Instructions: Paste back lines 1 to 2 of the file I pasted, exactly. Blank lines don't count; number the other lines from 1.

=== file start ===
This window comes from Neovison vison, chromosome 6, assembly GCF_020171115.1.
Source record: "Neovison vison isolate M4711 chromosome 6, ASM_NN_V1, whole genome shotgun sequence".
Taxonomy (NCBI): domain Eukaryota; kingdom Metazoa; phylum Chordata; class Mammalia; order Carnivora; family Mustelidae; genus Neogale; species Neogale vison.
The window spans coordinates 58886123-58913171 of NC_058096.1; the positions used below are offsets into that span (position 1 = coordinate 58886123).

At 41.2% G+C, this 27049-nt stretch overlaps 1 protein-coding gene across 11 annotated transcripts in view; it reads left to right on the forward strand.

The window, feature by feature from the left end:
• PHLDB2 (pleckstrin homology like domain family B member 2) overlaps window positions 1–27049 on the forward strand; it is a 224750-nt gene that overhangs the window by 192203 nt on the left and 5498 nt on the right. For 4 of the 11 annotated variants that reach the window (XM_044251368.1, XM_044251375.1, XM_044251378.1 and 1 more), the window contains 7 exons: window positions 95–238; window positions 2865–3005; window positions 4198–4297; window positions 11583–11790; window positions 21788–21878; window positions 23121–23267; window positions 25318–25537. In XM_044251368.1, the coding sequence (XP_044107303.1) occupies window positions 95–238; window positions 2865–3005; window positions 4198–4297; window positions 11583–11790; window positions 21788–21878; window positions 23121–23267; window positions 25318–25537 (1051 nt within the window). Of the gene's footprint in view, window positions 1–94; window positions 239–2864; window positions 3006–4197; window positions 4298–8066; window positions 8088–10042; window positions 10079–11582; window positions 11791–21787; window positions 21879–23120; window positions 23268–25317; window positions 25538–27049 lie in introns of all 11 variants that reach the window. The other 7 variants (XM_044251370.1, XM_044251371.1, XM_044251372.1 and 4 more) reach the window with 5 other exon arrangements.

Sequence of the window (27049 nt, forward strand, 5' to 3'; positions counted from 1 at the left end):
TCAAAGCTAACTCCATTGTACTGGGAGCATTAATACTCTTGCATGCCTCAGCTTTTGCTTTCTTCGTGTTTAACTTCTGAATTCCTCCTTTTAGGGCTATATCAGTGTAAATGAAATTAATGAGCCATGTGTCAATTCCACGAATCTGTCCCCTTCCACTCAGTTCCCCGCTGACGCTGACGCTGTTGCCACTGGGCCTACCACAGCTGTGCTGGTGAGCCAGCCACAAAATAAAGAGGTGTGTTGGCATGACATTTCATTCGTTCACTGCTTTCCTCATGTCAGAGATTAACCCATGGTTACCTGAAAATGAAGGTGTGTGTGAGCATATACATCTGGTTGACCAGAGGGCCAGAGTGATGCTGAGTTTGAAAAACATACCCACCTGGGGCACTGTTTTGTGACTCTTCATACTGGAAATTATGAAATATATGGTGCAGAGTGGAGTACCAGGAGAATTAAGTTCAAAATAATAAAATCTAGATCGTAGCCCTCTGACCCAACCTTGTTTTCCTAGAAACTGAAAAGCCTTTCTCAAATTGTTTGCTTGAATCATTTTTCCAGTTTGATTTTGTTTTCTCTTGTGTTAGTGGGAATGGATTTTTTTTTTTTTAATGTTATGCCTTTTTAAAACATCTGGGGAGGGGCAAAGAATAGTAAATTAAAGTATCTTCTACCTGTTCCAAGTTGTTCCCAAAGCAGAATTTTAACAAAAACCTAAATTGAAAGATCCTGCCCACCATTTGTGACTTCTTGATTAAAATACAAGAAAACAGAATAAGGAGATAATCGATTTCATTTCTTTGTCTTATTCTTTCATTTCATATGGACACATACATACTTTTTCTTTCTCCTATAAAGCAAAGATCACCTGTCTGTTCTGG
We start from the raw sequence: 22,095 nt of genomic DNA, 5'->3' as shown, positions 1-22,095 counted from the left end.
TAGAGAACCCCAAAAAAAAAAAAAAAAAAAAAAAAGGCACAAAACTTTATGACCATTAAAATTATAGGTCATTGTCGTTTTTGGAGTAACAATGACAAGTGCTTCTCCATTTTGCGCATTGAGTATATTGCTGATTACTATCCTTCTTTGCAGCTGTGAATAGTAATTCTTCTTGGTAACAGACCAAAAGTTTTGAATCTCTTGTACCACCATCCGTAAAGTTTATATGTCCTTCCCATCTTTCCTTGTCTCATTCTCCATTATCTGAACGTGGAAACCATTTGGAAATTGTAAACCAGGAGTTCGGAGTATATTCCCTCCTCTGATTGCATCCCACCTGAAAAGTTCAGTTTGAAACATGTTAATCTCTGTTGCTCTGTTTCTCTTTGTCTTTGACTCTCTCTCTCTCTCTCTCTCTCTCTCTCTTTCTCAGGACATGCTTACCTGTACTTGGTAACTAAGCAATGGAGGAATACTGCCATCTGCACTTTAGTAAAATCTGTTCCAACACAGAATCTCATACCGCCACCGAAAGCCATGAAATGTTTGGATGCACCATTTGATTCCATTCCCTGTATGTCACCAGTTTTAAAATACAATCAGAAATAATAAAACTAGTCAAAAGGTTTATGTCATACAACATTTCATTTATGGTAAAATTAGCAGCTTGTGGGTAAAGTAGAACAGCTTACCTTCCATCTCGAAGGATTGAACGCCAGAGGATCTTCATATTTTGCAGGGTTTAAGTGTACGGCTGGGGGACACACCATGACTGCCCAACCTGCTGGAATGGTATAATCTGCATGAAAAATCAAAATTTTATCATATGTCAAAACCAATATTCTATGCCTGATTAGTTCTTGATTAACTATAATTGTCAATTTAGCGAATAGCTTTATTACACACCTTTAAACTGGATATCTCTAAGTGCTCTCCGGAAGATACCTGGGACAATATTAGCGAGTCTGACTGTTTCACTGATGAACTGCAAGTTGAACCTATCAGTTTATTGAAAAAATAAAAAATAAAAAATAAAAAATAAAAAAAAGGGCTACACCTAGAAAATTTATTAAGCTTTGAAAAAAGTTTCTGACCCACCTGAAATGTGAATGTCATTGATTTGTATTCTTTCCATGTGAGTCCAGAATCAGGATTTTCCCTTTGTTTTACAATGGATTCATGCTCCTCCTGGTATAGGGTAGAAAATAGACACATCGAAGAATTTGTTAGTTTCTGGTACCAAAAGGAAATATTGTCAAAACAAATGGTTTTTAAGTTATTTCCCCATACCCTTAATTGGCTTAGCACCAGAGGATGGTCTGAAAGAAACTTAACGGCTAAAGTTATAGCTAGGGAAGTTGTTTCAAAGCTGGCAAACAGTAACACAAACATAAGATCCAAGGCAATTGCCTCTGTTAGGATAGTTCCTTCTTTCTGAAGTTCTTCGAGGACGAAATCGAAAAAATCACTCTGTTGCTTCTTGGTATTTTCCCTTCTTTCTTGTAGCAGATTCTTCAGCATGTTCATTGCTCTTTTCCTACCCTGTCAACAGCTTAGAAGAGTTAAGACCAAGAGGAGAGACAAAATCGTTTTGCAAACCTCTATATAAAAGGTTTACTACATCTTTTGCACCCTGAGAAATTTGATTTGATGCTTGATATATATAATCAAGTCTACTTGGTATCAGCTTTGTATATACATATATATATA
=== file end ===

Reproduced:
This window comes from Neovison vison, chromosome 6, assembly GCF_020171115.1.
Source record: "Neovison vison isolate M4711 chromosome 6, ASM_NN_V1, whole genome shotgun sequence".